January 23, 2024
Freedom Center celebrates Black History Month with programs, film screenings and day of free admission
Black history is American history at the National Underground Railroad Freedom Center
CINCINNATI – The National Underground Railroad Freedom Center is celebrating Black History Month with a robust schedule of programming that includes film screenings, an educator workshop and a discussion on voter advocacy.
“Black History Month is an opportunity to share stories of triumph, celebrate the perseverance of Black heritage and recognize the integral role of Black figures in our shared history,” said Woodrow Keown, Jr., president and COO of the National Underground Railroad Freedom Center. “That shared history is important because Black history is American history. These stories are part of our cultural fabric that deserve their place in our national tapestry all year, not just a single month.”
Is That Black Enough for You?!?
Friday, February 2
Join acclaimed filmmaker and critic Elvis Mitchell and actor, director and Cincinnati resident Emilio Estévez for a screening and discussion of Mitchell’s documentary Is That Black Enough for You?!? The film – written, directed and narrated by Mitchell – features interviews with Samuel L. Jackson, Laurence Fishburne, Whoopi Goldberg, Zendaya and more to explore the history of representation in American cinema, with a particular focus on the provocative and groundbreaking blaxploitation films of the 1970s.
Following the film screening, Mitchell and Estévez sit down with Over-the-Rhine International Film Festival artistic director tt stern-enzi to discuss the past, present and future of representation in cinema.
Presented in partnership with the Over-the-Rhine International Film Festival.
Tickets are $10 for general public and free for Freedom Center Members. Purchase tickets at freedomcenter.org.
Why Kids Need Truthful History Classes
Thursday, February 15
The Freedom Center’s inaugural Carter G. Woodson Roundtable addresses the importance of teaching truthful history and social justice in elementary and middle school classrooms. Discover how teachers engage students to become tomorrow’s leaders and how this education impacts children’s mental health. Plus, learn how to advocate for quality education for our children. This discussion is designed for educators, parents and students, all to be empowered to advocate for the integrity of education.
The program is free, but registration is required.
Saturday, February 17
Enjoy a screening and post-film discussion of gOD-Talk, a feature-length documentary on Black millennials and faith. The film is the culmination of a five-year study exploring the lives of seven millennials – Atheist, Buddhist, Christian, Muslim, Ifa and Spiritualist – and their challenges and discoveries with faith and spirituality. Following the film, gOD-Talk creator and producer Dr. Teddy Reaves and writer and director Kim Moir will explore how people express and reimagine faith in the 21st century.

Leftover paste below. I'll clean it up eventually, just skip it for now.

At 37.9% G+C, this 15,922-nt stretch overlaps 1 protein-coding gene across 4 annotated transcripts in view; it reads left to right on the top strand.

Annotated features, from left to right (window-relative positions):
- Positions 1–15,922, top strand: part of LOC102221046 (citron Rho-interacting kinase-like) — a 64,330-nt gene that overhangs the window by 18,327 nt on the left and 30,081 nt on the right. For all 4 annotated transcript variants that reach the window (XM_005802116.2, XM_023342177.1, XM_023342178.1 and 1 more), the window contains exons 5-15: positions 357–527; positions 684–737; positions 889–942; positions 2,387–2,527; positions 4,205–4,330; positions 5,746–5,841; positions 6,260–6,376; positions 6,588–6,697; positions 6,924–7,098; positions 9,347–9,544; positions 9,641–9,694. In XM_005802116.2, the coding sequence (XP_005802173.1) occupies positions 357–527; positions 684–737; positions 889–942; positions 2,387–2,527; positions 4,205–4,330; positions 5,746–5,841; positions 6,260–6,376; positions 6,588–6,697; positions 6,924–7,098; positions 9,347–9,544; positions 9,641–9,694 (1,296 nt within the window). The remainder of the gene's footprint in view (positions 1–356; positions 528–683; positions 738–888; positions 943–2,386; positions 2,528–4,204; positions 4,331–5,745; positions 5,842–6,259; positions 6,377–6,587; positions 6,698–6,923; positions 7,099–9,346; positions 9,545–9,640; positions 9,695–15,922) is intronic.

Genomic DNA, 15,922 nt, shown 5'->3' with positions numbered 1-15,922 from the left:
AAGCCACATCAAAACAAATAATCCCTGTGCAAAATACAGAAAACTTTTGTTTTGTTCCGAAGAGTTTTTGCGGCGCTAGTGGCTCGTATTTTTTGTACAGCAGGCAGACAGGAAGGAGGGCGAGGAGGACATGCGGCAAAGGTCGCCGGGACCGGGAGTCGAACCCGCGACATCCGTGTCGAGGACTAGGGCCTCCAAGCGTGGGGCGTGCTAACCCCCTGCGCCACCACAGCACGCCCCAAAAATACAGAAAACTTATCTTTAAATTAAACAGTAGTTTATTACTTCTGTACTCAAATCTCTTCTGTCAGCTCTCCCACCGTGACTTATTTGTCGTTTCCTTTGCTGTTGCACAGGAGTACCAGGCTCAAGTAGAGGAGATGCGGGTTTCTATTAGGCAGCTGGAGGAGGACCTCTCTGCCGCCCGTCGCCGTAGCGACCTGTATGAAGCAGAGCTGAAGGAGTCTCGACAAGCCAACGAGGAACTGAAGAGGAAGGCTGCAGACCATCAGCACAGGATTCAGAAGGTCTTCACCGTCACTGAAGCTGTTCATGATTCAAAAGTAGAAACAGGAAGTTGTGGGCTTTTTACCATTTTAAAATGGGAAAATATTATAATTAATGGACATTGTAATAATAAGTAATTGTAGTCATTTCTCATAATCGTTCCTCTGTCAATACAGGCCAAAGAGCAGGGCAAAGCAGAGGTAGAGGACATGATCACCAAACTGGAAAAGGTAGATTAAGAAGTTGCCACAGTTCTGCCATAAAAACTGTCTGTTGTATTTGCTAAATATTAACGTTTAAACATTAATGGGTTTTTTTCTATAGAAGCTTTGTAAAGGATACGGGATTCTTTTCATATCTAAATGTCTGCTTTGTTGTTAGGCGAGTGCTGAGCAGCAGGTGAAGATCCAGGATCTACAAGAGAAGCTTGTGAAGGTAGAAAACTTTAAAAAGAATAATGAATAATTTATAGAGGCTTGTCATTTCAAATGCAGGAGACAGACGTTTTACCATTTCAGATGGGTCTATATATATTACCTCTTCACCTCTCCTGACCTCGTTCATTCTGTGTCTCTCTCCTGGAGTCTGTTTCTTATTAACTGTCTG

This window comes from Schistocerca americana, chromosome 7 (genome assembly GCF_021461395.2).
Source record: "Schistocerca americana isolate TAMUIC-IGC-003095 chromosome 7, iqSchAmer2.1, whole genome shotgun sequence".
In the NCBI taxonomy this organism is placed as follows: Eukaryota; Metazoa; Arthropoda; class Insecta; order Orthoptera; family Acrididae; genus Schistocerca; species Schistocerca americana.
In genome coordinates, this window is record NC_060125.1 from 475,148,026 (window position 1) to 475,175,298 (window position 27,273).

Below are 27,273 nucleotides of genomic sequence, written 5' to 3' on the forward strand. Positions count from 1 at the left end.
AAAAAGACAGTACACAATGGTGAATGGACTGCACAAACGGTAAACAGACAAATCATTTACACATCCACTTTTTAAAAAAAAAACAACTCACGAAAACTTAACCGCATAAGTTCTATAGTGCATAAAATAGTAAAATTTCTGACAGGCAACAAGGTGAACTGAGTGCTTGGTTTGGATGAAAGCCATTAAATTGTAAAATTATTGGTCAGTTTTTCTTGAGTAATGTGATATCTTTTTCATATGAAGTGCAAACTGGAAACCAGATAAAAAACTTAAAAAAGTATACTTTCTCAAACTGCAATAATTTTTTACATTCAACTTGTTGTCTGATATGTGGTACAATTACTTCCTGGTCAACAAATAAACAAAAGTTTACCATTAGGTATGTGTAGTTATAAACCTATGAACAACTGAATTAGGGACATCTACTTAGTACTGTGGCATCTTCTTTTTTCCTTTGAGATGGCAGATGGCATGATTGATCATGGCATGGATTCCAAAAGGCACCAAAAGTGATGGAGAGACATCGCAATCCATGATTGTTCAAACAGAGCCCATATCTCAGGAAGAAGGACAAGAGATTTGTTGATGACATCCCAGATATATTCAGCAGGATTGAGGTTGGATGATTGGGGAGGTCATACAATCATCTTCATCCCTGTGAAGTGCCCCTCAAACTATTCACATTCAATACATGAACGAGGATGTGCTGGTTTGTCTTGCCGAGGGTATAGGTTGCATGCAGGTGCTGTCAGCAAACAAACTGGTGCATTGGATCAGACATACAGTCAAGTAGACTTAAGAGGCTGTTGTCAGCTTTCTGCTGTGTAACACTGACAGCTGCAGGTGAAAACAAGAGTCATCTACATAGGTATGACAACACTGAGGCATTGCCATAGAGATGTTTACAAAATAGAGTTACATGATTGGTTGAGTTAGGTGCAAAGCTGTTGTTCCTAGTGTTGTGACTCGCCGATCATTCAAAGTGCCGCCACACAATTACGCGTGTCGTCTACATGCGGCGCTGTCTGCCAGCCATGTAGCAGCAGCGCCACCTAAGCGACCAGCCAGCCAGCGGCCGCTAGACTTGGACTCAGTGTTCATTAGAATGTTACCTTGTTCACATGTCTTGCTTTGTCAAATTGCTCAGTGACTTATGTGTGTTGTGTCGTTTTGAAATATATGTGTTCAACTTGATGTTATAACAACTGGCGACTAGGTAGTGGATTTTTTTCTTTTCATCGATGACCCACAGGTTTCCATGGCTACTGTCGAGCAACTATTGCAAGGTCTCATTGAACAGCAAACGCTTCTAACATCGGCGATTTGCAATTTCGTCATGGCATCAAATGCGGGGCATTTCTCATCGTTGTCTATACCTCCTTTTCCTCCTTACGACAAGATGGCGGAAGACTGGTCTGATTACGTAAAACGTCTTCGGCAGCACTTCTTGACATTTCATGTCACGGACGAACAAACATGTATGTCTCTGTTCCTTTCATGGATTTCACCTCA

Presented by the Smithsonian National Museum of African American History & Culture in partnership with the Pew Research Center.
The film screening and discussion is free, but registration is required. Register at freedomcenter.org.
Fifth Third Community Day – Free admission
Sunday, February 18
Museums are vital to the collective heritage of our community and the Freedom Center, through the support of the Fifth Third Foundation, is providing free admission on the fifth and third Sunday each month. The Fifth Third Community Days include free programming, exhibit activation and more.
The People’s Referendum: George Chidi on Protecting Democracy
Thursday, February 29
In 2023, voters across the country turned out in droves to vote on issues of abortion and bodily autonomy, the legalization of cannabis and procedures to amend state constitutions. On each issue, the voters made clear: citizens still hold power to enact change and they will readily hold legislators accountable. Journalist George Chidi discusses the unprecedented referendums in Ohio’s 2023 election and the subsequent efforts by the opponents of those referendums to subvert those results and limit the power of voters. In doing so, he hopes to answer: is America a government of the people or a government imposed on the people?
Tickets are $10 for general public and $5 for Freedom Center Members. Tickets are available at freedomcenter.org.
To help support and share Black history throughout the year, consider a donation to the Freedom Center. You can donate at freedomcenter.org/donate.
About the National Underground Railroad Freedom Center
The National Underground Railroad Freedom Center opened in August 2004 on the banks of the Ohio River in downtown Cincinnati, Ohio. Since then, more than 1.3 million people have visited its permanent and changing exhibits and public programs, inspiring everyone to take courageous steps for freedom. Two million people have utilized educational resources online at freedomcenter.org, working to connect the lessons of the Underground Railroad to inform and inspire today’s global and local fight for freedom. Partnerships include Historians Against Slavery, Polaris Project, Free the Slaves, US Department of State and International Justice Mission. In 2014, the National Underground Railroad Freedom Center launched a new online resource in the fight against modern slavery, endslaverynow.org.